Culture ignores creative efforts that leave others uncomfortable, and we treat those who abide by their own inner vision, norms, or activism, as abnormal only because it challenges their own entrenched and comfortable lives, void of the creative impulse, and call to individuation. Many hear the 'call' but few if any ever act on it. No one wants to take the risk of thinking outside of the cultural box. True creators suffer punishment for breaking someones rules about what is, or is not, acceptable in any realm of engagement, just like Prometheus did.

When we worship at the alter of the petty tyrannical gods of culture, we become unoriginal and uninteresting people whose soul has long been stolen by the forces of conformity.

The creative individual is a master of courage not afraid to upset someone else, and his or her confining borders of irrelevance. Such people are those who shout out, "The emperor has no cloths" when everyone else is either too afraid to speak, or has a vested interest in the status quo. Jesus of Nazareth liked to rock the boat of entrenched elites. Methinks, so did the author telling the story of Prometheus.

Spirituality is an original and creative act that does not abide by collective norms. It is the sojourn of the free spirit in contact with life giving waters. It does not reject compassion; in fact, its very freedom is a clear manifestation of holding compassion and empathy for others it chief focus. After all, there is no higher calling than service to others. The story of Prometheus tells me this.

One reason I choose PSR for graduate studies is precisely because of its boldness to take on the entrenched powers of our day; the faculty and students who shared my classrooms were boat rockers of the highest caliber. I note from arrests of faculty and staff recently, that boat rocking is still a norm highly valued at PSR.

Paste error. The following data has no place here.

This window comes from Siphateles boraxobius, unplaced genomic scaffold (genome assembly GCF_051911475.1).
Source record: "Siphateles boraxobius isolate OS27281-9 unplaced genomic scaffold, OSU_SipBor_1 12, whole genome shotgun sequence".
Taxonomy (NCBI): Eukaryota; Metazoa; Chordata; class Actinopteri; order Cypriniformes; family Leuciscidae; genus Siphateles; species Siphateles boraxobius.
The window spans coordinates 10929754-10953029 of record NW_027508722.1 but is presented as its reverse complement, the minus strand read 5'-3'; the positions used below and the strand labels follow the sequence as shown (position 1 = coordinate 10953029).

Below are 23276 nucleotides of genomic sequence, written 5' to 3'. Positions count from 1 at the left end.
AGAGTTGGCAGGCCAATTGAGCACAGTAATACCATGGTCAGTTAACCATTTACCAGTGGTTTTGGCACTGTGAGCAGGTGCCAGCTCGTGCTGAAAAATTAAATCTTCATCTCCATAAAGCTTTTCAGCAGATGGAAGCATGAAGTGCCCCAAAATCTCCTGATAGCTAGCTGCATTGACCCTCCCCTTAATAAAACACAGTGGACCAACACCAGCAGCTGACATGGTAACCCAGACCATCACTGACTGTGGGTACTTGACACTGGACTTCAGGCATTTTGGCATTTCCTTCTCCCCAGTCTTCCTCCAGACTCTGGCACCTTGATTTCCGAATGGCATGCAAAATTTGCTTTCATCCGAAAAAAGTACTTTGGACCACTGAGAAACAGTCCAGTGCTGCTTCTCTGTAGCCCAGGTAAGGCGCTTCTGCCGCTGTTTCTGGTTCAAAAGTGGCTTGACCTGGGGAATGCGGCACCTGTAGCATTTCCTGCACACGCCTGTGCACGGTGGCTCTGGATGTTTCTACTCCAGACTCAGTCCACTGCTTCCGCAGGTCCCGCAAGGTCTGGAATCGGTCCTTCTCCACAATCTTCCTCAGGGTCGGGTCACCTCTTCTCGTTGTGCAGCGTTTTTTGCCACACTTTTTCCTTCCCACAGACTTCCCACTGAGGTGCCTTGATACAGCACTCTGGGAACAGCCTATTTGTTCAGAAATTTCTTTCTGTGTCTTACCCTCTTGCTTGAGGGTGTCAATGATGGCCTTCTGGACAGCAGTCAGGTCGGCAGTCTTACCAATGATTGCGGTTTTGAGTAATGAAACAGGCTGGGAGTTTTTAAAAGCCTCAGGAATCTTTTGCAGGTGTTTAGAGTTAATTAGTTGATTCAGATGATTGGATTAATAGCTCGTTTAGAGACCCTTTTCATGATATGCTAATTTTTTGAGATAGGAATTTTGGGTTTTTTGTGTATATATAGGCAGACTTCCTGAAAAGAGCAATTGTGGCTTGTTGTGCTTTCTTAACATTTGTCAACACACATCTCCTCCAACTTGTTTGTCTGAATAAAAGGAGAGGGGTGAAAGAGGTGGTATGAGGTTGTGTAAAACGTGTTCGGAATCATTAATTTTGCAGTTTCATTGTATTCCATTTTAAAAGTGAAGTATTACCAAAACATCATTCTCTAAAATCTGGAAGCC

I am proud to call myself an alumni.

Very little

I think this tends to mean "I have a sense of wonder at the universe [or multiverse, as the case may be] but I don't adhere to any particular brand of religion represented by a group." I am atheist, and I have a deep sense of wonder at the universe, but don't subscribe to any religion. I choose not to call myself "spiritual" only because the root word "spirit" tends to connote a sense that there is an immortal soul in us. I don't think that's so. I think we are natural beings in a natural universe, and that fills me with the wonder and awe that we sadly attribute only to "spiritual" matters.

Spiritual but not religious?

I agree with some others' assessments that religion doesn't appeal to many, though they do respond to the reality of spiritual energy and values. However, I have observed that some friends who have strong social networks may experience difficulty integrating with a congregation and ultimately decide to forgo that connection in favor of continuing to nurture and rely on the friends they already have, cherish, and relate to.